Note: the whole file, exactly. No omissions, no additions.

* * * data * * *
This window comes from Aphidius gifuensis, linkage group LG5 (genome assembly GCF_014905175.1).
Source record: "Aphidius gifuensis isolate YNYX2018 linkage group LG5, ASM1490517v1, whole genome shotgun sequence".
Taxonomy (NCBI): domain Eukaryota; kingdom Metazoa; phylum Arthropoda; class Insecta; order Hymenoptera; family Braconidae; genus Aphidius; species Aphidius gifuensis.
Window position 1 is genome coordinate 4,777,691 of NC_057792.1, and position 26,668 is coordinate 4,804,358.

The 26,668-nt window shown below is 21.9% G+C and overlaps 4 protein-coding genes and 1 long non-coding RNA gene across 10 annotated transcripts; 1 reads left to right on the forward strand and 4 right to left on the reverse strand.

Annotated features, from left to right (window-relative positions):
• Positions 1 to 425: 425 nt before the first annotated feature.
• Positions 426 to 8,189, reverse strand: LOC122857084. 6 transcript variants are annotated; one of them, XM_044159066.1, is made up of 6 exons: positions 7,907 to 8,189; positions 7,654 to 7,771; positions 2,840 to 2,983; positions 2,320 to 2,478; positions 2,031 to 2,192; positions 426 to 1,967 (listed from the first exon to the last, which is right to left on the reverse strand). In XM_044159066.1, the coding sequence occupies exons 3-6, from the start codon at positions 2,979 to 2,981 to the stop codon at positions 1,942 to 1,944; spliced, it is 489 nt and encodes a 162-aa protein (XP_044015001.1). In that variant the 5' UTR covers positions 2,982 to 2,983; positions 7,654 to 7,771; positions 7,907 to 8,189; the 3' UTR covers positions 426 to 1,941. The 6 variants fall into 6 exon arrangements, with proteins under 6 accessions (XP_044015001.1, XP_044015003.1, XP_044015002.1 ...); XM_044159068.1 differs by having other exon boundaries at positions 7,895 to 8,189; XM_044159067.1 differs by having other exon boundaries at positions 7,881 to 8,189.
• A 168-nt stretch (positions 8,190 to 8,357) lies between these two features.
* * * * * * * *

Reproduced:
This window comes from Aphidius gifuensis, linkage group LG5 (genome assembly GCF_014905175.1).
Source record: "Aphidius gifuensis isolate YNYX2018 linkage group LG5, ASM1490517v1, whole genome shotgun sequence".
Taxonomy (NCBI): domain Eukaryota; kingdom Metazoa; phylum Arthropoda; class Insecta; order Hymenoptera; family Braconidae; genus Aphidius; species Aphidius gifuensis.
Window position 1 is genome coordinate 4,777,691 of NC_057792.1, and position 26,668 is coordinate 4,804,358.

The 26,668-nt window shown below is 21.9% G+C and overlaps 4 protein-coding genes and 1 long non-coding RNA gene across 10 annotated transcripts; 1 reads left to right on the forward strand and 4 right to left on the reverse strand.

Annotated features, from left to right (window-relative positions):
• Positions 1 to 425: 425 nt before the first annotated feature.
• Positions 426 to 8,189, reverse strand: LOC122857084. 6 transcript variants are annotated; one of them, XM_044159066.1, is made up of 6 exons: positions 7,907 to 8,189; positions 7,654 to 7,771; positions 2,840 to 2,983; positions 2,320 to 2,478; positions 2,031 to 2,192; positions 426 to 1,967 (listed from the first exon to the last, which is right to left on the reverse strand). In XM_044159066.1, the coding sequence occupies exons 3-6, from the start codon at positions 2,979 to 2,981 to the stop codon at positions 1,942 to 1,944; spliced, it is 489 nt and encodes a 162-aa protein (XP_044015001.1). In that variant the 5' UTR covers positions 2,982 to 2,983; positions 7,654 to 7,771; positions 7,907 to 8,189; the 3' UTR covers positions 426 to 1,941. The 6 variants fall into 6 exon arrangements, with proteins under 6 accessions (XP_044015001.1, XP_044015003.1, XP_044015002.1 ...); XM_044159068.1 differs by having other exon boundaries at positions 7,895 to 8,189; XM_044159067.1 differs by having other exon boundaries at positions 7,881 to 8,189.
• A 168-nt stretch (positions 8,190 to 8,357) lies between these two features.